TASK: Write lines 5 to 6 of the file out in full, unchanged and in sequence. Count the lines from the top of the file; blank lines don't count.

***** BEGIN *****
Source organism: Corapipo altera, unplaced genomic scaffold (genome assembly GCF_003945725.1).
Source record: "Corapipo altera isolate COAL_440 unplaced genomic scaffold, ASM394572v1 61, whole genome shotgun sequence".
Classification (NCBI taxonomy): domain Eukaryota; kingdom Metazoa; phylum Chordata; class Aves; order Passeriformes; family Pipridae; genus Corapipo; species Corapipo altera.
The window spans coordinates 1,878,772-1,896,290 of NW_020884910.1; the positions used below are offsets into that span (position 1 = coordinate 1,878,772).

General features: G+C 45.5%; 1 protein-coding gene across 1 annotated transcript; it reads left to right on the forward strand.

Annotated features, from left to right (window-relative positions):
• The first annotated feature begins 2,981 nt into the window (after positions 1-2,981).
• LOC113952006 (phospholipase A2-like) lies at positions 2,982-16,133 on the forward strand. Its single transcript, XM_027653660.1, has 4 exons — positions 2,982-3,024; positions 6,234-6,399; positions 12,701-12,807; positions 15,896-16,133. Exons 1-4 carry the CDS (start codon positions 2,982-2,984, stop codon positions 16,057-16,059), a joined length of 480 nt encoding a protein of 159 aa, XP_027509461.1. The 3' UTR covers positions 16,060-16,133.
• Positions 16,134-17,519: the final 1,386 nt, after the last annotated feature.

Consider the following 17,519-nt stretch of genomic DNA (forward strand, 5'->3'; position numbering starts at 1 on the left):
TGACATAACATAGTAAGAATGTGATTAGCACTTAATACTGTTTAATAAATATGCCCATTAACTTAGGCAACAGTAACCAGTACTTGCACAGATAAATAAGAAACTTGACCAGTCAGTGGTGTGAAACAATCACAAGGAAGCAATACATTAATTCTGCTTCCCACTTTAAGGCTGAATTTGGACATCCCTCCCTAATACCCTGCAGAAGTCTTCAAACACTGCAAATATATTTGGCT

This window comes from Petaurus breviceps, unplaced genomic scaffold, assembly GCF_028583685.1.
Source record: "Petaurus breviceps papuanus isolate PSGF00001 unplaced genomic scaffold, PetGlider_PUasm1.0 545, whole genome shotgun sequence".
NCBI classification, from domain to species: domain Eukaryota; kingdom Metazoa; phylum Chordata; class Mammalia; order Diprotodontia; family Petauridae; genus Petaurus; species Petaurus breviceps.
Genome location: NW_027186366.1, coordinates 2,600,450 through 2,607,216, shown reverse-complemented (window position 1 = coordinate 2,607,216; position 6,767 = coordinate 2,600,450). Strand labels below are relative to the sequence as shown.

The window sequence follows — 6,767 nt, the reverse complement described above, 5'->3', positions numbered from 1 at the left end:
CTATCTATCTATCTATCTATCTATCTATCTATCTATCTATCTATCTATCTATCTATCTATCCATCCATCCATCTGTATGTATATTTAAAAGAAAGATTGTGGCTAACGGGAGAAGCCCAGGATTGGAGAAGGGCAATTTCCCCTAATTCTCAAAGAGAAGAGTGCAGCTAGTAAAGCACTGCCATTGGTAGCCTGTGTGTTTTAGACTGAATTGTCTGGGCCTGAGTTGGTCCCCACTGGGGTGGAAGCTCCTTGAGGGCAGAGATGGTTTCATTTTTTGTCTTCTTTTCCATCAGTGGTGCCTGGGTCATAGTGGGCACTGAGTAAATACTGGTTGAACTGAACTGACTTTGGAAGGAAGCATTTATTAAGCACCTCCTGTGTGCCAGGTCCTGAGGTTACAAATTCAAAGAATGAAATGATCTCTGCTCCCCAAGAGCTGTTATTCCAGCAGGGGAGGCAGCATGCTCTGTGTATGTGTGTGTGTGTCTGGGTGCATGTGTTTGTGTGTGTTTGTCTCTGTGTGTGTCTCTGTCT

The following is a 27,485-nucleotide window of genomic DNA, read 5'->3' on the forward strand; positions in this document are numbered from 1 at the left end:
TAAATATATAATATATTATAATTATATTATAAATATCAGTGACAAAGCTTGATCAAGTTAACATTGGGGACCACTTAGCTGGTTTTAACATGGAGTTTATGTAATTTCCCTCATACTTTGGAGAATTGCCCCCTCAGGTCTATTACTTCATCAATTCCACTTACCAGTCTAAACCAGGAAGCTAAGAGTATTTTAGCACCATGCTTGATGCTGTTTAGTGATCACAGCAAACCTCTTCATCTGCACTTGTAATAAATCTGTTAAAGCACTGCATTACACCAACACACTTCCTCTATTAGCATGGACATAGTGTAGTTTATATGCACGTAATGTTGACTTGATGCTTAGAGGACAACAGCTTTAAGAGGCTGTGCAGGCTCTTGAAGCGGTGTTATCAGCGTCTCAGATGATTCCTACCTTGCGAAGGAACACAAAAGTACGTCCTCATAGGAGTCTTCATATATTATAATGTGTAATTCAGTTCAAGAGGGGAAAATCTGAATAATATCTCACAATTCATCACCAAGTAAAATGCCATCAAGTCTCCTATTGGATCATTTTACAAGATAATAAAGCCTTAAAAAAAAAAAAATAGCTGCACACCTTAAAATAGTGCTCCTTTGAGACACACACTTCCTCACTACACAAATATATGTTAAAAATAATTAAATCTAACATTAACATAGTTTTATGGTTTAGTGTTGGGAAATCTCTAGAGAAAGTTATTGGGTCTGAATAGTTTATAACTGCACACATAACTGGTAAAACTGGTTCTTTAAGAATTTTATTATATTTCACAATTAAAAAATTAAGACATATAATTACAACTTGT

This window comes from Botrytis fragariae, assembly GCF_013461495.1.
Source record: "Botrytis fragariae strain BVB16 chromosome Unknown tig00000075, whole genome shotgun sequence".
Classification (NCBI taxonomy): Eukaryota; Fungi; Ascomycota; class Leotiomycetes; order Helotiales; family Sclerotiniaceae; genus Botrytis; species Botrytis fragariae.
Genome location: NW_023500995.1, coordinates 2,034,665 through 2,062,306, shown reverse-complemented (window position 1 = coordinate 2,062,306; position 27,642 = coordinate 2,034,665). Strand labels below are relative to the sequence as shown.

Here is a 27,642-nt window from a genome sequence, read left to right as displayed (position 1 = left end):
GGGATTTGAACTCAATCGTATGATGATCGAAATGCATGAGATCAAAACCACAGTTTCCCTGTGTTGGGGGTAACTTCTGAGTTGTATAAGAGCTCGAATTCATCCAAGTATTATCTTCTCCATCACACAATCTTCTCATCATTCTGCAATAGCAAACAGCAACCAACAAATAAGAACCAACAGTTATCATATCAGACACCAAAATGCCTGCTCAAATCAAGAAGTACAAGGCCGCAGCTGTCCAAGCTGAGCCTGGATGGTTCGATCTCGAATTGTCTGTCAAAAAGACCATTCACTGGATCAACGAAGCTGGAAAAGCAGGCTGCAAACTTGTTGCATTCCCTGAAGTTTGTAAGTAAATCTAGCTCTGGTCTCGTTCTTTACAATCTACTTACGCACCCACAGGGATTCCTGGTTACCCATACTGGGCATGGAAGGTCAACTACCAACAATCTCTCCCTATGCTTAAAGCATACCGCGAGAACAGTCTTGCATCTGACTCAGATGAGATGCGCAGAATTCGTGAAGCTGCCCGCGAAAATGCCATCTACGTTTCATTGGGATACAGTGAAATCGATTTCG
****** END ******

General features: G+C 45.5%; 1 protein-coding gene across 1 annotated transcript; it reads left to right on the forward strand.

Annotated features, from left to right (window-relative positions):